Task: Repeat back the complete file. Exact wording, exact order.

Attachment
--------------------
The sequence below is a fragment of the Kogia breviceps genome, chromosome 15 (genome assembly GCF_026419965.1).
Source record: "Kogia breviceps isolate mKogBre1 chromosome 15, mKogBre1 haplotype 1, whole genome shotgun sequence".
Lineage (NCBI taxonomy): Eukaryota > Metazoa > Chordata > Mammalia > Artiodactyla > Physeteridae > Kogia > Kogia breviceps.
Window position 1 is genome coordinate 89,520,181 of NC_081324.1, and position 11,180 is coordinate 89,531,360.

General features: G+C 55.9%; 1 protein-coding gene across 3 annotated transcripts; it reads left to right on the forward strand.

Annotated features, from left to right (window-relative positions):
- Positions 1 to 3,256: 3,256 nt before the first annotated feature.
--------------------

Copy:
The sequence below is a fragment of the Kogia breviceps genome, chromosome 15 (genome assembly GCF_026419965.1).
Source record: "Kogia breviceps isolate mKogBre1 chromosome 15, mKogBre1 haplotype 1, whole genome shotgun sequence".
Lineage (NCBI taxonomy): Eukaryota > Metazoa > Chordata > Mammalia > Artiodactyla > Physeteridae > Kogia > Kogia breviceps.
Window position 1 is genome coordinate 89,520,181 of NC_081324.1, and position 11,180 is coordinate 89,531,360.

General features: G+C 55.9%; 1 protein-coding gene across 3 annotated transcripts; it reads left to right on the forward strand.

Annotated features, from left to right (window-relative positions):
- Positions 1 to 3,256: 3,256 nt before the first annotated feature.